Musk says X discourages links in posts
Elon Musk on Tuesday told users of X, formerly Twitter, that the “best thing to do” in order to get engagement on X is to post long-form content, as “links don’t get as much attention.”
Why it matters: Big brands and news companies have long relied on posting links to social media sites in order to build traffic to their own websites, where they can monetize user attention themselves.
- Twitter was a link-sharing hub from the beginning, but Musk suggested posting links cuts down on the time users spend on his own site.
Details: Musk’s comments came in response to a user tweet featuring a chart published Tuesday by Axios, showing a rapid decline in traffic referrals to top news sites globally from X and Meta over the past year and beyond.
- “Our algorithm tries to optimize time spent on X, so links don’t get as much attention, because there is less time spent if people click away,” he wrote.
- “Best thing is to post content in long form on this platform.”
- A spokesperson for X didn’t clarify further when asked about Musk’s comments.
Between the lines: Musk has pushed to expand the amount of content users can post on X, but most of those perks are given to users who pay for an X Premium subscription, which includes support for longer posts and longer video uploads.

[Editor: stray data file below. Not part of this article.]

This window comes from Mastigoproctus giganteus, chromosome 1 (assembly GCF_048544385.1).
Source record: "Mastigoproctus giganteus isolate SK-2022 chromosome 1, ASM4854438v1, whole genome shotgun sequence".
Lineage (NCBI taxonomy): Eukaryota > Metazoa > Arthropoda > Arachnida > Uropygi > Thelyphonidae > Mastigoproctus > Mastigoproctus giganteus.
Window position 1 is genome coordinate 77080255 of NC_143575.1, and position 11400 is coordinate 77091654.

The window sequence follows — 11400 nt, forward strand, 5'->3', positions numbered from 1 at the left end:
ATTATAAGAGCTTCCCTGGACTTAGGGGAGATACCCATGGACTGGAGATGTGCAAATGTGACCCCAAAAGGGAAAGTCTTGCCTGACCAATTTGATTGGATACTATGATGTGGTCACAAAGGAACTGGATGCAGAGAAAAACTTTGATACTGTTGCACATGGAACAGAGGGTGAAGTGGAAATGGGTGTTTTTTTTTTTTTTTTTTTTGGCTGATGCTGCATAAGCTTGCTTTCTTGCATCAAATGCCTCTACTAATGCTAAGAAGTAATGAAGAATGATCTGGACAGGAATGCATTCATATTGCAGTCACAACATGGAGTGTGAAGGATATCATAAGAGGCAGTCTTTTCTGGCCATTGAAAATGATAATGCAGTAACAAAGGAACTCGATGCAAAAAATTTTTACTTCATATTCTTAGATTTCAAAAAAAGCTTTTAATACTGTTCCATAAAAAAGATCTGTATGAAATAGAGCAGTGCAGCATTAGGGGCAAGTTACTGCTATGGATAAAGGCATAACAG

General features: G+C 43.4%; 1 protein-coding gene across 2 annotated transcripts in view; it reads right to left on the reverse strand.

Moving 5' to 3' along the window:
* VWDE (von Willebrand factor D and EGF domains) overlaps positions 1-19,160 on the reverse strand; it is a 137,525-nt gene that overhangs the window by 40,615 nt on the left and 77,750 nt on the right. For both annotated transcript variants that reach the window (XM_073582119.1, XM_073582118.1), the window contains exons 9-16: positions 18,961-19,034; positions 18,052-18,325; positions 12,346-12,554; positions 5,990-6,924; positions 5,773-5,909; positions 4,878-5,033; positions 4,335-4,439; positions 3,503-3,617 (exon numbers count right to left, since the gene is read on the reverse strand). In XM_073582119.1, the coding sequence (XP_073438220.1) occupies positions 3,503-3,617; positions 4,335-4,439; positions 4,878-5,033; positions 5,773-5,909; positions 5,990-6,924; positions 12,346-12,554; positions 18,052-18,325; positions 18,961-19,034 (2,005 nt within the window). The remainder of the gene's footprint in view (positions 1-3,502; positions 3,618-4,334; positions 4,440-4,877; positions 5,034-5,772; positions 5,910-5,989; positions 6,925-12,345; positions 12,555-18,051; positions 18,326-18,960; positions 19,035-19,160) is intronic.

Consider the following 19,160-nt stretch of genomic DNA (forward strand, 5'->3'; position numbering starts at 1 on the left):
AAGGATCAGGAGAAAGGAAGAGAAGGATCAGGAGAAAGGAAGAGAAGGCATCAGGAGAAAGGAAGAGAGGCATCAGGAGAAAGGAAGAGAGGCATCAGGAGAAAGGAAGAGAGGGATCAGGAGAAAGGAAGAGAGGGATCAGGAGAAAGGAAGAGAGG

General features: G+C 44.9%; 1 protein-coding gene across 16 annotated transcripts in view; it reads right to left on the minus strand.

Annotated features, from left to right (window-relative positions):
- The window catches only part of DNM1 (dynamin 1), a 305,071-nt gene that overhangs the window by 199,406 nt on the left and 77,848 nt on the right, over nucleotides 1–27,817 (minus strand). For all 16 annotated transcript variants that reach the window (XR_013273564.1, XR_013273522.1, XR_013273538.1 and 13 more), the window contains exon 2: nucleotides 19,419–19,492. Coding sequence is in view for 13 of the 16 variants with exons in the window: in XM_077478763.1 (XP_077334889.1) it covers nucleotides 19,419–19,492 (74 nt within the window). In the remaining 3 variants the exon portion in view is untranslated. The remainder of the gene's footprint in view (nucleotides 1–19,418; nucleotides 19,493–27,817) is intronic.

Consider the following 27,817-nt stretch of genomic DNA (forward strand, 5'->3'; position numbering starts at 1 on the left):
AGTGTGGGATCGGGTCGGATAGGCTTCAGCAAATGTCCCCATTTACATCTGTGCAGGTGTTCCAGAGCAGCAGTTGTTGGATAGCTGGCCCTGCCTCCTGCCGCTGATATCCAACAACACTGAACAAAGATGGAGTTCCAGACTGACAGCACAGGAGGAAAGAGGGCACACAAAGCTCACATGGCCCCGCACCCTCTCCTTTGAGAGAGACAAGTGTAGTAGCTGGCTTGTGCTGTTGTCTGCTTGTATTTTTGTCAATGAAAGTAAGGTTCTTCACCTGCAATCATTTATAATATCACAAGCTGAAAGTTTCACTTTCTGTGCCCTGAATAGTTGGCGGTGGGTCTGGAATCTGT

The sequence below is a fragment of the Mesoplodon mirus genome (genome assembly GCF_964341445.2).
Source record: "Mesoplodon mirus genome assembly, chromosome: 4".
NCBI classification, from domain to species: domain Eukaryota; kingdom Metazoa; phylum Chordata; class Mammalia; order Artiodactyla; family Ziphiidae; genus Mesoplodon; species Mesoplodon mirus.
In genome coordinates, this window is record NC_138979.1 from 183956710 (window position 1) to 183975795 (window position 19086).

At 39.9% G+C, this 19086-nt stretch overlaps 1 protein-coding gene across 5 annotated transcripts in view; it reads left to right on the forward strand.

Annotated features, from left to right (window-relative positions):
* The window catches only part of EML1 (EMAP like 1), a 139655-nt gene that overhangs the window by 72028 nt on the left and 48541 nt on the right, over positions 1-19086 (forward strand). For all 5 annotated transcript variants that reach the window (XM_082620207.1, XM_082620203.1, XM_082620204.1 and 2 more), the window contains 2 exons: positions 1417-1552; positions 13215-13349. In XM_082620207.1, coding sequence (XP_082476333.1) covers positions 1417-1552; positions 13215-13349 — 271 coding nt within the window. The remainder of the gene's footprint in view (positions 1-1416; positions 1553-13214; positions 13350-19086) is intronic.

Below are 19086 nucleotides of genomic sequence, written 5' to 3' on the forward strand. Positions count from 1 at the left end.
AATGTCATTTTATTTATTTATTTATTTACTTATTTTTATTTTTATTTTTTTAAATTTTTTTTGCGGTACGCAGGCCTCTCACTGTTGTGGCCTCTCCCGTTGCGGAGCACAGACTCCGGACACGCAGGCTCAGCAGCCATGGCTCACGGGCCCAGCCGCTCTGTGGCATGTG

- X users who do not pay for a subscription are more limited in the types of long-form content they can create.
Be smart: Removing links is part of a broader set of changes Musk is implementing that target the news business.
- In August, Musk said he would hide headlines from links to “improve aesthetics,” though the change was never implemented.
- The same month, The Washington Post reported that X was throttling access to some news websites, including The New York Times and Reuters.
Yes, but: X is not the only platform to move in this direction.
- TikTok, Instagram and Snapchat, the three most popular social media and entertainment apps among young users, are much less friendly to links than Facebook is and X has been.
The big picture: The shift to prioritize longer content is ironic, given that, before Musk bought Twitter and renamed it X, Twitter’s brand was synonymous with short posts.